Contrary to what the advertisers of the world would have you believe, you don’t have to spend every penny of your paycheck to have a good life. Spending more money on more stuff won’t make you richer, thinner, sexier, more beautiful, or more popular. It’ll just leave you poorer — and no closer to your real financial goals, which may include buying a house, taking a dream vacation, or even retiring early.
So try this: Regardless of what your income is now, try living just beneath your means. If you earn $25,000 a year, pretend you earn $23,000. If you earn $50,000, live as if you earned $45,000. If you earn $100,000, try to get by on $85,000. As raises and promotions come along, boost your standard of living only enough to feel the reward, but not enough to consume all of the additional income. Keep doing this throughout your career and the gap between what you earn and what you spend will gradually widen. Your savings will snowball, and you’ll be well on your way to achieving your financial goals.
Get Pleasure Out of Saving
The key to developing a lifelong habit of living beneath your means is that you must never feel deprived. Saving has to feel as good as spending. Of course, you’ll need to turn a deaf ear to the many commercial messages that have been bombarding your brain ever since you started watching Saturday morning cartoons. In place of the advertiser hype, keep reminding yourself that the money you save holds the promise of an even greater reward down the road. That’s because your savings will be earmarked for the things you know you want — not what somebody else wants you to buy.
To stay focused on your goals, make a list of everything that is important to you. These might range from items you want to purchase within the next year, to having a million dollars someday. Whenever you’re tempted to buy something on impulse, check your list. If it’s not on the list, don’t buy it. If you decide you really want it, add it to the list. But don’t buy it on the spot. Stick to your savings plan; wait until you’ve saved enough to pay for it.
It’s okay to dip into your savings for the items on your list — as long as you have clearly thought them through and are not in danger of depleting your savings. In fact, you may want to keep separate accounts for near-term goals (1-5 years), mid-term goals (5-10 years) and long-term goals (more than 10 years). That way, you won’t be in danger of derailing your retirement plans to buy a new car or put a down payment on a house.
Live the Good Life and Have Money Left Over
Living beneath your means doesn’t necessarily require sacrifice and deprivation. Lots of people get by quite well on the amount of income you are proposing to live on. In fact, once you rethink your priorities, you may find that you can live better on less money. Who’s to say that a walk in the woods or building sand castles on the beach isn’t more enjoyable than an expensive afternoon at an amusement park? Some of the best things in life really are free, if you approach them with the right attitude.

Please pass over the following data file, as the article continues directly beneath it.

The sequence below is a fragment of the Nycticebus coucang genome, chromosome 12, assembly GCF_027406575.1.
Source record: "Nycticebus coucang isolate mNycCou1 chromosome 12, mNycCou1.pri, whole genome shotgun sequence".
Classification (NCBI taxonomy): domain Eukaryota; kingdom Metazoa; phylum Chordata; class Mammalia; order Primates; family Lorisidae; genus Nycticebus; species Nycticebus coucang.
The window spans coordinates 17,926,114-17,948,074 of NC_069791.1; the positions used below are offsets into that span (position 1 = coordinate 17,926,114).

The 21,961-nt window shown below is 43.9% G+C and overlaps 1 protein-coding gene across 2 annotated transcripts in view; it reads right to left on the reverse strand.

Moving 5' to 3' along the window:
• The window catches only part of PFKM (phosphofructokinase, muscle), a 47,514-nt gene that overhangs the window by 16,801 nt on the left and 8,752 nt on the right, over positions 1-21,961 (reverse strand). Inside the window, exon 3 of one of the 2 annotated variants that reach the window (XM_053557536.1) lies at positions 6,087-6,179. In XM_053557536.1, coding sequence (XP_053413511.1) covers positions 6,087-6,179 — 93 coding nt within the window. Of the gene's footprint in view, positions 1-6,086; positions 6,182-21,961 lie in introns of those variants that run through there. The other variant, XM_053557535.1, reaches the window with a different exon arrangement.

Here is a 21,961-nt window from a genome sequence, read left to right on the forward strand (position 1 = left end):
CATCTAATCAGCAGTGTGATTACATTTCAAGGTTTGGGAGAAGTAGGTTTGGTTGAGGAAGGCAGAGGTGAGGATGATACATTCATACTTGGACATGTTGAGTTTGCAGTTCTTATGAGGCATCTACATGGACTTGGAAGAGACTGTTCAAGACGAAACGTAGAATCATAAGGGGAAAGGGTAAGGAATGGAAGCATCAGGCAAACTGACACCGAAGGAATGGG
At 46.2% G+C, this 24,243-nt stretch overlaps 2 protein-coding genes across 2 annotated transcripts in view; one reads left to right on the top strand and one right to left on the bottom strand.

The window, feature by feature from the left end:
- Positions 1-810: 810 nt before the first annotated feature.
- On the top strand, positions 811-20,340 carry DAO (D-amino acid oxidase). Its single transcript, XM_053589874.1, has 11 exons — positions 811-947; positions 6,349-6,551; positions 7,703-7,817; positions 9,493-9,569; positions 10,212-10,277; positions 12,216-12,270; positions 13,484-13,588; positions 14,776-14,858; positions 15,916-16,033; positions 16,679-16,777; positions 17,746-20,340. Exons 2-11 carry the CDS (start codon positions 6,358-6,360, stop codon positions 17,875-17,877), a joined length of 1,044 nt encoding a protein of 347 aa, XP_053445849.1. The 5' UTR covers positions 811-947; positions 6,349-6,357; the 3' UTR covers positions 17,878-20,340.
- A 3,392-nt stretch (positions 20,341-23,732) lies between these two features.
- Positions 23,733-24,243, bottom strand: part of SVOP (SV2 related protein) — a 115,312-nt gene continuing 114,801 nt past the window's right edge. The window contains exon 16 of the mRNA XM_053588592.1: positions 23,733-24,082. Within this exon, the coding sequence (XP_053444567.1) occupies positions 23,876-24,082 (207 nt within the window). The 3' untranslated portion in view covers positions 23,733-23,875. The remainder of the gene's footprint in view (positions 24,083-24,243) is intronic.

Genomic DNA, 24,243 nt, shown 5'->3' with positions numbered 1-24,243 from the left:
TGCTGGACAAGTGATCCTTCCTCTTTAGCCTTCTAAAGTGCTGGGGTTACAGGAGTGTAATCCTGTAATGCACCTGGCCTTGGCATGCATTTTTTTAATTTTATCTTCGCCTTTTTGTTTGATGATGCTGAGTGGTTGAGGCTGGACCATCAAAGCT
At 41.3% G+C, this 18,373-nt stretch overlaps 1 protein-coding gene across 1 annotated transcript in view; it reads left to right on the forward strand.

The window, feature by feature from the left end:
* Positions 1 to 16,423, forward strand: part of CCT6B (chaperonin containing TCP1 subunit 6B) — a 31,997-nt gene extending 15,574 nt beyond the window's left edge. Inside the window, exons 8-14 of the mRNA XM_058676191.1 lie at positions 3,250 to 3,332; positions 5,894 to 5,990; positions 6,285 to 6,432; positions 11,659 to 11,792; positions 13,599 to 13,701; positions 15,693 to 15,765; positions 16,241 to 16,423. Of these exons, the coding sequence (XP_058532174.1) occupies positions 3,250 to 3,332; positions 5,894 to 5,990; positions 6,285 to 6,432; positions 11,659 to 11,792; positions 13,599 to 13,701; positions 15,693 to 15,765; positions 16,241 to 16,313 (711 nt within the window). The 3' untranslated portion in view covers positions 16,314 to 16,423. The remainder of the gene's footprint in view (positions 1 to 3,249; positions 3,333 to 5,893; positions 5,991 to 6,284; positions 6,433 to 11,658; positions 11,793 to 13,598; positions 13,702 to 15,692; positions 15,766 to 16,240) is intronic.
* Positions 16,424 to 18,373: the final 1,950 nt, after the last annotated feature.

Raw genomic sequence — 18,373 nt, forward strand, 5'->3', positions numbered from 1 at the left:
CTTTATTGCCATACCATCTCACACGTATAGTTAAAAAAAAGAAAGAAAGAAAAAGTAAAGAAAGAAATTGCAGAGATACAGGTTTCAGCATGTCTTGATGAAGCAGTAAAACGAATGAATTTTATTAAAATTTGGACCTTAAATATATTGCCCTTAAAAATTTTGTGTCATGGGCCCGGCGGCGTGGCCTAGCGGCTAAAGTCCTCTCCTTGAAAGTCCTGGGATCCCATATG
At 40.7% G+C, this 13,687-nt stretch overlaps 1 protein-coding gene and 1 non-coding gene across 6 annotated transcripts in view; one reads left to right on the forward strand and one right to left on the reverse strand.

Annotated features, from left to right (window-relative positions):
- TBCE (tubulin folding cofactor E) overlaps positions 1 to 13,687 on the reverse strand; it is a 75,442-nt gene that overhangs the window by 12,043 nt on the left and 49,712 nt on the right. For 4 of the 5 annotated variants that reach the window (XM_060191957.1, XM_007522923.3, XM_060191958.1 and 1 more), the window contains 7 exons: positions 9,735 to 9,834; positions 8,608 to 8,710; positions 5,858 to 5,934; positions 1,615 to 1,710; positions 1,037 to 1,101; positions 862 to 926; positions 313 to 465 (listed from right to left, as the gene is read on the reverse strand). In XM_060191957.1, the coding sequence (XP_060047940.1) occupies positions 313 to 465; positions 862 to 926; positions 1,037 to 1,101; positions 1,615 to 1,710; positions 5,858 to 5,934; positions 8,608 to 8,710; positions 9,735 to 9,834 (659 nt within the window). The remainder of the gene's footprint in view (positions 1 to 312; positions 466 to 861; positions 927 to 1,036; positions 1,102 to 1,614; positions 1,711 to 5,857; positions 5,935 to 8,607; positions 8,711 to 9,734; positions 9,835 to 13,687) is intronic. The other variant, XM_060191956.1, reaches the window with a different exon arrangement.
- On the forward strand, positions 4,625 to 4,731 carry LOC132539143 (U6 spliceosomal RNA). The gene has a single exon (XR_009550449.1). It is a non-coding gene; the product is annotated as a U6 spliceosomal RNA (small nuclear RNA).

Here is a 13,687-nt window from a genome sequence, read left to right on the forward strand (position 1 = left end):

Pay special attention to the money you spend out of sheer habit. You may realize that many of these expenditures provide little satisfaction and can easily be cut out. Here are some ways to live beneath your means and still have a good life:
When you eat out, make it count.
Fast food and quick restaurant meals can consume a large portion of your paycheck, and often the food’s not even that good. If you eat out a lot, consider changing your eating habits to include fresh, wholesome food prepared at home. Save restaurant meals for special occasions. Then choose a restaurant you really like (not necessarily an expensive one), and savor both the food and the ambience. One great restaurant meal can be worth 10 mediocre ones.
Take creative vacations.
Think of vacations as having three components: getting there; staying there; and doing stuff. You can save transportation costs by not going very far, or by driving instead of flying. You can save hotel expenses by camping or staying with friends. You can save on recreational activities by doing things that don’t cost money, such as hiking, swimming, or getting lost in a good book. By saving money in one area, you can splurge on another. Or by saving in all three areas, you can put the difference into a special vacation fund for your dream trip a few years from now.
Rethink your indulgences.
If you have a particular hobby or interest that sucks up a good part of your paycheck, periodically reevaluate the amount of pleasure you are getting from it. If it no longer provides as much satisfaction as it used to, find a new interest ñpreferably one that doesn’t cost as much. If you decide to stick with the same indulgence, find ways to cut back: go for biweekly facials instead of weekly ones; split season tickets with a friend; use the library more instead of buying books, videos, or CDs.
By planning ahead, you can avoid impulse purchases and find the best bargains. You can compare prices and watch for sales, or even shop at garage sales and check the classified ads for used items. Do this with everything you buy and watch your savings grow!
You can probably come up with a dozen more ways to get a handle on your cash flow. That’s the simple secret of financial freedom — learning to control your spending, rather than having it control you.